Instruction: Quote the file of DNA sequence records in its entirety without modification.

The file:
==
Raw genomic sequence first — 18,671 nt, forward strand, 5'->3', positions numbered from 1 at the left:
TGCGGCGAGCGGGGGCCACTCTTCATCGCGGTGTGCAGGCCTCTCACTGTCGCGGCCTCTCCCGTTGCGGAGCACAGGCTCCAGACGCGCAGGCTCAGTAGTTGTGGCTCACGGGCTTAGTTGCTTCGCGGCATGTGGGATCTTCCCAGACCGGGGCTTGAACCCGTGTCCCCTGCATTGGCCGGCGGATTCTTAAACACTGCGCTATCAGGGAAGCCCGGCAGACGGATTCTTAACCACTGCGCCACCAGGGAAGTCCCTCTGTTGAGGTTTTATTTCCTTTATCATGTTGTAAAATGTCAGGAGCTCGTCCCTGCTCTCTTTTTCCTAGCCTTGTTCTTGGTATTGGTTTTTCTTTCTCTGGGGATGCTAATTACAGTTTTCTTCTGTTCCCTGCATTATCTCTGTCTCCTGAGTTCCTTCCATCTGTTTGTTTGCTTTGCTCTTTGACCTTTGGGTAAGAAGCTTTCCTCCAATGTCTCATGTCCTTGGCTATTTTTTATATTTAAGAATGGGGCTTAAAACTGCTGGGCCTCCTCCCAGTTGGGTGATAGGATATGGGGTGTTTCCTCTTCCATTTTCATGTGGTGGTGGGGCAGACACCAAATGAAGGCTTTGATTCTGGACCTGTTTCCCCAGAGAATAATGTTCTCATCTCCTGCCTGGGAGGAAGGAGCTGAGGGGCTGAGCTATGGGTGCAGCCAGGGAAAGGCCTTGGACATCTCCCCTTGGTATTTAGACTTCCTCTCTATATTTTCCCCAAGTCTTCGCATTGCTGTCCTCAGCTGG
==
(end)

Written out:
Raw genomic sequence first — 18,671 nt, forward strand, 5'->3', positions numbered from 1 at the left:
TGCGGCGAGCGGGGGCCACTCTTCATCGCGGTGTGCAGGCCTCTCACTGTCGCGGCCTCTCCCGTTGCGGAGCACAGGCTCCAGACGCGCAGGCTCAGTAGTTGTGGCTCACGGGCTTAGTTGCTTCGCGGCATGTGGGATCTTCCCAGACCGGGGCTTGAACCCGTGTCCCCTGCATTGGCCGGCGGATTCTTAAACACTGCGCTATCAGGGAAGCCCGGCAGACGGATTCTTAACCACTGCGCCACCAGGGAAGTCCCTCTGTTGAGGTTTTATTTCCTTTATCATGTTGTAAAATGTCAGGAGCTCGTCCCTGCTCTCTTTTTCCTAGCCTTGTTCTTGGTATTGGTTTTTCTTTCTCTGGGGATGCTAATTACAGTTTTCTTCTGTTCCCTGCATTATCTCTGTCTCCTGAGTTCCTTCCATCTGTTTGTTTGCTTTGCTCTTTGACCTTTGGGTAAGAAGCTTTCCTCCAATGTCTCATGTCCTTGGCTATTTTTTATATTTAAGAATGGGGCTTAAAACTGCTGGGCCTCCTCCCAGTTGGGTGATAGGATATGGGGTGTTTCCTCTTCCATTTTCATGTGGTGGTGGGGCAGACACCAAATGAAGGCTTTGATTCTGGACCTGTTTCCCCAGAGAATAATGTTCTCATCTCCTGCCTGGGAGGAAGGAGCTGAGGGGCTGAGCTATGGGTGCAGCCAGGGAAAGGCCTTGGACATCTCCCCTTGGTATTTAGACTTCCTCTCTATATTTTCCCCAAGTCTTCGCATTGCTGTCCTCAGCTGG